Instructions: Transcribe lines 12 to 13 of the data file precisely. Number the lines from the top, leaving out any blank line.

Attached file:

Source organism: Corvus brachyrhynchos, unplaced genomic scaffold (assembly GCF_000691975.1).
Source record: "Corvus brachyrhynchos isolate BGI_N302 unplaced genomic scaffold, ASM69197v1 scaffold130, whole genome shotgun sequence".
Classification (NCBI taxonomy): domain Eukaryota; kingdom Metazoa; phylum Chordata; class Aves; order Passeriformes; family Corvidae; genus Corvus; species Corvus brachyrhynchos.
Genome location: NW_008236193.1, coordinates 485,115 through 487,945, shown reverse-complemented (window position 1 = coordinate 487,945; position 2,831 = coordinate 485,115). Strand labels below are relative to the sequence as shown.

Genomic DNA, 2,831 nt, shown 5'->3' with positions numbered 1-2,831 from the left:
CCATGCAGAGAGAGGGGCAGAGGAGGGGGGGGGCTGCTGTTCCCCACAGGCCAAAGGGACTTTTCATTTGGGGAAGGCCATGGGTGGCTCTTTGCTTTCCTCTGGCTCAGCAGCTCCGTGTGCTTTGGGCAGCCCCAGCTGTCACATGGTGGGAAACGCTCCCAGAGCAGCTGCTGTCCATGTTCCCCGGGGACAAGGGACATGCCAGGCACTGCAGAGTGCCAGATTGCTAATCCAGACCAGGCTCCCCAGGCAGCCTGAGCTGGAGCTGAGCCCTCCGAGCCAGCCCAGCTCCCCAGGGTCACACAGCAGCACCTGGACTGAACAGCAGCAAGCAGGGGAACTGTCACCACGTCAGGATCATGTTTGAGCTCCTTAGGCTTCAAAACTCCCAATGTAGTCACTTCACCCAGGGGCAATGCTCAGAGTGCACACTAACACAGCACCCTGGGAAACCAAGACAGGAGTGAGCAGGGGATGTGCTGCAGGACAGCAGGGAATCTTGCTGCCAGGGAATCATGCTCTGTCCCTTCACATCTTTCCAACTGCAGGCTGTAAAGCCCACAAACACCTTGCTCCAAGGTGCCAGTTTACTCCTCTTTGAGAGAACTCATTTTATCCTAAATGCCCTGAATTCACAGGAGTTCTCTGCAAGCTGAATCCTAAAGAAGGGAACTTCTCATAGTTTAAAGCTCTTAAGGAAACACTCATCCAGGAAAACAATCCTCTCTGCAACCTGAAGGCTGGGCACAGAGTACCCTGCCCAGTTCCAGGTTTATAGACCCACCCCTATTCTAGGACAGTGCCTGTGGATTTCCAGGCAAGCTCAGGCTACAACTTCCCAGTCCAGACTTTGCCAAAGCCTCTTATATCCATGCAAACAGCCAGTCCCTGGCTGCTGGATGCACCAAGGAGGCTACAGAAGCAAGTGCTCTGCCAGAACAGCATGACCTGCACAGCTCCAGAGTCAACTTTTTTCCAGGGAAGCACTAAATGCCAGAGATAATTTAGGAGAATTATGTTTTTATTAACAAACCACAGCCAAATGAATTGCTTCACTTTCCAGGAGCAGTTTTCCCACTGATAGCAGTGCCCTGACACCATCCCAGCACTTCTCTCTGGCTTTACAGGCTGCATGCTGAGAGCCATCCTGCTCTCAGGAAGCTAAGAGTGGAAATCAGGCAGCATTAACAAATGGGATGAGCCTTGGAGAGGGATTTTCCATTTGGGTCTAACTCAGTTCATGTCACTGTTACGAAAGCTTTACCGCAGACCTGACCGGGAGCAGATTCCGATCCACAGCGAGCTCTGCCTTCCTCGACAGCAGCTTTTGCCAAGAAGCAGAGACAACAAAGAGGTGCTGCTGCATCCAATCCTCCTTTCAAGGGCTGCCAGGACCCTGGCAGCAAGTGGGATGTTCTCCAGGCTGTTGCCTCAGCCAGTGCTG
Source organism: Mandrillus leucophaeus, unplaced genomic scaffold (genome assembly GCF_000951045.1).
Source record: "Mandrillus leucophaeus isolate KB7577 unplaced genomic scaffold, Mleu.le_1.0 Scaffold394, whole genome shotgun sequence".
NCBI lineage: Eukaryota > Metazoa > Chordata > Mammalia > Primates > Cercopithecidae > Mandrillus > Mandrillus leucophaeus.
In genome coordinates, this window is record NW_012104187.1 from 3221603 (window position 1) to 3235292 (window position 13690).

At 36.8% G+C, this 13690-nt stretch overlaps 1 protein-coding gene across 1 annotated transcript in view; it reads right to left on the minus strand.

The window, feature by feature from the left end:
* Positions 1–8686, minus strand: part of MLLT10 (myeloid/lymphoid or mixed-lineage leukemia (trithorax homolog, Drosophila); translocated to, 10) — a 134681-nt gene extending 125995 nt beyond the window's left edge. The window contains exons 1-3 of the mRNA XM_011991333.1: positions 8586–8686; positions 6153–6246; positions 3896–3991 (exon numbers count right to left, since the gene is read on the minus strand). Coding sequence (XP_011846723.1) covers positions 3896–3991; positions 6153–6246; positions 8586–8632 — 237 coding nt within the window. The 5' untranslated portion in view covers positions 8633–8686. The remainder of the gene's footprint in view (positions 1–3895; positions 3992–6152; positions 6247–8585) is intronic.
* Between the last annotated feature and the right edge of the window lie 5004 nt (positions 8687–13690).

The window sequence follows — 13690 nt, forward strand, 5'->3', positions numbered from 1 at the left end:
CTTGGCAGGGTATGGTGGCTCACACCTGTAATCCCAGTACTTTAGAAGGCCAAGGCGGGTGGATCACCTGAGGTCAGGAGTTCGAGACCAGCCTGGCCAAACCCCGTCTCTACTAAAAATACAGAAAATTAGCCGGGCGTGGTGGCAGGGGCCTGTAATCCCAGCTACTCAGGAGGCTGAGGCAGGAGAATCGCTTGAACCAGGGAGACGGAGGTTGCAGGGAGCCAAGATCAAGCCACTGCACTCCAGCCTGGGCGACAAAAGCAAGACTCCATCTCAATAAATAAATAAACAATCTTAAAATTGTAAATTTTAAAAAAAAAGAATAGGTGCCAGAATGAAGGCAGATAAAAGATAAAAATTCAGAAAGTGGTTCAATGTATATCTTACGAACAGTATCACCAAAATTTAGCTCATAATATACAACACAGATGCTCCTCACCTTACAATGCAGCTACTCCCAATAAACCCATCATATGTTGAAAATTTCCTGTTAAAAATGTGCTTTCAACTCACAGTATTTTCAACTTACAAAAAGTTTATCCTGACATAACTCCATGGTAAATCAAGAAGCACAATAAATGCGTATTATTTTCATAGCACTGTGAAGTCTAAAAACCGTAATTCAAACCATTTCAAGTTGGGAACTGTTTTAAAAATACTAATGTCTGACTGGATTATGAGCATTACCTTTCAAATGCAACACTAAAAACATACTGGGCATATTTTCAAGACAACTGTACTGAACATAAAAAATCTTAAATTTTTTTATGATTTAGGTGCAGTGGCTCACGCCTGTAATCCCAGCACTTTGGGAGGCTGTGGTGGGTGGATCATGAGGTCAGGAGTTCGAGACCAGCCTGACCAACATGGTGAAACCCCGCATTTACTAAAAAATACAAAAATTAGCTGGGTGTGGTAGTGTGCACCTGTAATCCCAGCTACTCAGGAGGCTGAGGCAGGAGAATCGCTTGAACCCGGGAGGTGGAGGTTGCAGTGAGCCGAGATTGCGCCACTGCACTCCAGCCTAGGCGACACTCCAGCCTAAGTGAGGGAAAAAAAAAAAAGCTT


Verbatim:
The window, feature by feature from the left end:
* Positions 1–8686, minus strand: part of MLLT10 (myeloid/lymphoid or mixed-lineage leukemia (trithorax homolog, Drosophila); translocated to, 10) — a 134681-nt gene extending 125995 nt beyond the window's left edge. The window contains exons 1-3 of the mRNA XM_011991333.1: positions 8586–8686; positions 6153–6246; positions 3896–3991 (exon numbers count right to left, since the gene is read on the minus strand). Coding sequence (XP_011846723.1) covers positions 3896–3991; positions 6153–6246; positions 8586–8632 — 237 coding nt within the window. The 5' untranslated portion in view covers positions 8633–8686. The remainder of the gene's footprint in view (positions 1–3895; positions 3992–6152; positions 6247–8585) is intronic.